Texas is a community property state, and this means that in a divorce, each spouse is entitled to 50 percent of all marital assets. However, most states have a policy of equitable division of property. This means that property will be divided fairly, but it does not necessarily specify what is considered fair. One study found that when it comes to valuing the contributions of mothers who stay at home versus fathers who are breadwinners, men and women differ in their conclusions.
Ending a marriage in Texas, or any other state, is often distressing. The events that led up to the decision to divorce take an emotional toll as many spouses dread the divorce process, assuming it will be adversarial, stressful and expensive.
If one or both people who are divorcing in Texas own cryptocurrency assets, getting an accurate assessment of their value could be difficult. Another potential issue with cryptocurrency is that it can be easier to hide than many other types of assets. Because cryptocurrency is so new, few professionals have much experience dealing with it as part of a divorce settlement.
Some Texans may be aware of the recent rise in the rate of gray divorce -- separations involving spouses aged 50 and older. What makes this rise so unique is that it stands in stark contrast to the overall declining rates of divorce in other age demographics.
Married couples in Texas may be interested to know that about 2 million divorces occur every year in the U.S. While married people may be reluctant to plan for a divorce, understanding the separation process and what may happen can help lower stress if the unthinkable does occur. Planning is a particularly important part of getting through the divorce process successfully.
Couples going down the aisle in Texas are less likely to part ways these days since the overall divorce rate is on the decline. Still, there are times when marriages come to a premature end. In order to develop a better understanding of the common reasons couples split, researchers interviewed divorced individuals who initially participated in prevention and relationship enhancement program (PREP) courses to learn why their marriages failed.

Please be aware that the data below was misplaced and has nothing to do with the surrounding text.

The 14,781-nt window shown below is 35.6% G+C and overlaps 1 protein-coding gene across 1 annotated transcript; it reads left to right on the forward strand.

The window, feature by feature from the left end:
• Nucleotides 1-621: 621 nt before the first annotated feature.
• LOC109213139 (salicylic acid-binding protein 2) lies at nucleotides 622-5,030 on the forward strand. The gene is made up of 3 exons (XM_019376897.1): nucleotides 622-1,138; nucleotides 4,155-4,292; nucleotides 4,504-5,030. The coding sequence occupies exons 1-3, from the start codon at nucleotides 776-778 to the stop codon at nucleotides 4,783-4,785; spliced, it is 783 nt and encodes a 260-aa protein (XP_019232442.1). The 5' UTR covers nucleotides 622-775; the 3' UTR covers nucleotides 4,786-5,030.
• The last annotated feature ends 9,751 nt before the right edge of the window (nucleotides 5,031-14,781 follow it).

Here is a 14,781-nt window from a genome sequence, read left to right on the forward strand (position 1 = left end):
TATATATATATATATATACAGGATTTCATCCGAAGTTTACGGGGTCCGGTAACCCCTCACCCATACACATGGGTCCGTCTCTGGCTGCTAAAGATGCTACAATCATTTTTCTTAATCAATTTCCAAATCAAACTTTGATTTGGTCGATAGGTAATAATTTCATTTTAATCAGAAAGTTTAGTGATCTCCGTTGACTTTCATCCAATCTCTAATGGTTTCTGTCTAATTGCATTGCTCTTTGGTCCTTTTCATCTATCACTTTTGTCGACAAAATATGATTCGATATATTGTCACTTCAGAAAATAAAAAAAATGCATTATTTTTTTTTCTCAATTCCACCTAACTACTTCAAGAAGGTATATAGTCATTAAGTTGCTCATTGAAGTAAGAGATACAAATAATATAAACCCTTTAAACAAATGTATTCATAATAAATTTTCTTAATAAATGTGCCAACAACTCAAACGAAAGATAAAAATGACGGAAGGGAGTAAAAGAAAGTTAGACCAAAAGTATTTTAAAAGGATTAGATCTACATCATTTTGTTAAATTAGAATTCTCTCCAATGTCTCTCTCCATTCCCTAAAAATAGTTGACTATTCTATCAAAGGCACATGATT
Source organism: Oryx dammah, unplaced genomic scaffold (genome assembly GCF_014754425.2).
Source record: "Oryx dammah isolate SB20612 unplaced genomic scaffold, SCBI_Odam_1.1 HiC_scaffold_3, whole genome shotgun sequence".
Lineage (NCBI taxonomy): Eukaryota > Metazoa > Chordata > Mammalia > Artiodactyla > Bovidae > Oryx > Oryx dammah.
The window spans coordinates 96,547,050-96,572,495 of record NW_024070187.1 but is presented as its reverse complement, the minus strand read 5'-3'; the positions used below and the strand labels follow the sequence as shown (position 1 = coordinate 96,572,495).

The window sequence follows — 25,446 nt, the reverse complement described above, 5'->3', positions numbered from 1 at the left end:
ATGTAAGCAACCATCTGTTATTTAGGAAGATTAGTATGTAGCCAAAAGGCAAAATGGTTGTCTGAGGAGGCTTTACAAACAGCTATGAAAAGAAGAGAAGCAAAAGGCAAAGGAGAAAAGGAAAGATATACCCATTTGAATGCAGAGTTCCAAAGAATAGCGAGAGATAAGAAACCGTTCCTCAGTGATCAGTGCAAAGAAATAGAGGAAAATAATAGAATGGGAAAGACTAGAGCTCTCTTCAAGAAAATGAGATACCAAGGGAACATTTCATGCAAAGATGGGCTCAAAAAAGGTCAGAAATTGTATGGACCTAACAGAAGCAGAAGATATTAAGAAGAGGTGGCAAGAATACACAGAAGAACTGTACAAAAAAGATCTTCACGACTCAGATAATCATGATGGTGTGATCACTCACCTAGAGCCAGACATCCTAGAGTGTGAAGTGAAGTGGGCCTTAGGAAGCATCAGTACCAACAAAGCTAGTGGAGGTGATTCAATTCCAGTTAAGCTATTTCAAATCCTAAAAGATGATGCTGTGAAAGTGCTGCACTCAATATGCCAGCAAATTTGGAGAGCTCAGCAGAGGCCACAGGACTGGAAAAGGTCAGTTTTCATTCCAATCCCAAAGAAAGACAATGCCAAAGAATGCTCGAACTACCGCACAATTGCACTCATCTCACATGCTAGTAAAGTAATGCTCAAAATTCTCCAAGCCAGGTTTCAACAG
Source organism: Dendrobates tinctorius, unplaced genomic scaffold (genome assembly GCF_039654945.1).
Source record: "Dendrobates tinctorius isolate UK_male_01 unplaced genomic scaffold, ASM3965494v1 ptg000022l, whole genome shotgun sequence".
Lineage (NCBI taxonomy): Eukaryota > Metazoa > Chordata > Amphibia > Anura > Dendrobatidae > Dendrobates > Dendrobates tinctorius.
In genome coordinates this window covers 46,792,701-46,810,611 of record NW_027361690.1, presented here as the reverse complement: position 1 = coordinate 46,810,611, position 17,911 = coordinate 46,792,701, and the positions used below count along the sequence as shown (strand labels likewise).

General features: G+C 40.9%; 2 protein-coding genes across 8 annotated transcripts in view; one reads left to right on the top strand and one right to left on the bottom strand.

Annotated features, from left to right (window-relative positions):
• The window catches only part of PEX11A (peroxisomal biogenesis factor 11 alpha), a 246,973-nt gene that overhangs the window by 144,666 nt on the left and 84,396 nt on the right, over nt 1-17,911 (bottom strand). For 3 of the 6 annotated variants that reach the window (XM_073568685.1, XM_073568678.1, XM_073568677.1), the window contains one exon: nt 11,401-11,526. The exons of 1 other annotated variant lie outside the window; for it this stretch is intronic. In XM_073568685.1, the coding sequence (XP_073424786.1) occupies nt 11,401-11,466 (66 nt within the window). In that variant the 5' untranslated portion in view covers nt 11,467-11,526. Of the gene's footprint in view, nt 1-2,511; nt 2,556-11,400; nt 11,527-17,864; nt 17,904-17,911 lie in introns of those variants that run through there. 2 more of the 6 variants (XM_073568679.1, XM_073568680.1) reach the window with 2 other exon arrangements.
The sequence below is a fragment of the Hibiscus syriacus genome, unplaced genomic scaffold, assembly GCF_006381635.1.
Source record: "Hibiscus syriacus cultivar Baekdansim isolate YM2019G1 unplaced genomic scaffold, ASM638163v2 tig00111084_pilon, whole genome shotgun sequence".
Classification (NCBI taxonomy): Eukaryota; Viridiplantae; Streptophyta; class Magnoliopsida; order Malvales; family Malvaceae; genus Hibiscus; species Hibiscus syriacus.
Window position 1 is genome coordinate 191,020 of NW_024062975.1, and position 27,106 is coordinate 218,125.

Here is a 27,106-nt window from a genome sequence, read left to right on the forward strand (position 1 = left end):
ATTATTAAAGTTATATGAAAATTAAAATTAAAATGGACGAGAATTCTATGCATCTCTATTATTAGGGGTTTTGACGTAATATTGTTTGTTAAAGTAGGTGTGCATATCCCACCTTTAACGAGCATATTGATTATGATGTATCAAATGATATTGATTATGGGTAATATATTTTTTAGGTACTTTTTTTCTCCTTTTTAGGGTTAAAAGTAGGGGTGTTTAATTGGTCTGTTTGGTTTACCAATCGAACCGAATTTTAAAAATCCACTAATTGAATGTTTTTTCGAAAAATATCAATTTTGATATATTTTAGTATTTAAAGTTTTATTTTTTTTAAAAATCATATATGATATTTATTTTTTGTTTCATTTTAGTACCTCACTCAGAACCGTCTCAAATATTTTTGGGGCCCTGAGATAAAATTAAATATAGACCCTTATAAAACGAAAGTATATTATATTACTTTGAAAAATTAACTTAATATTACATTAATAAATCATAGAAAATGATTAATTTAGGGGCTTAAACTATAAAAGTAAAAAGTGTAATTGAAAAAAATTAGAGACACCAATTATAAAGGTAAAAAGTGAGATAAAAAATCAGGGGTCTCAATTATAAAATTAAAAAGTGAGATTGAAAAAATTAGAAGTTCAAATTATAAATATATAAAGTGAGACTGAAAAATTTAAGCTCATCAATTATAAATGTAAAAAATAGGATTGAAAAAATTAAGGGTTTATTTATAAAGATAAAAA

If the wife in a marriage develops cancer or another serious health issue, such as heart disease, the risk of divorce increases; however, there is no increase in divorce risk if the husband has these conditions. A number of studies have found this to be the case, including one published in 2015 in "The Journal of Health and Social Behavior." One study found that if a woman has a stroke or develops heart disease, it raises her divorce risk even more than cancer.
People in Texas have likely seen how social standards of attractiveness and beauty have a significant impact on people's lives, including the romantic or sexual sphere. Many people are attracted to those considered the most beautiful according to societal values, but most individuals eventually develop relationships with people considered equally attractive.
Texas residents who are facing a divorce as a result of financial strife might wonder what went wrong. Because of financial trouble and disagreements over how to handle money, many marriages end prematurely. According to a 2017 study from Experian, 59 percent of divorced couples cited financial problems as playing a role in their divorce. A fifth said financial problems played a major role while just over a quarter specifically named their spouse's credit scores as a source of financial distress.
Most couples planning to marry in Texas don't think about what may happen in the event of a divorce. Still, circumstances and feelings can evolve over time. If children are involved by the time a marriage ends, things can be even more complicated. Because parenting doesn't end after the marital knot is legally untied, parents should take steps to be sensitive to their children's needs during the transition.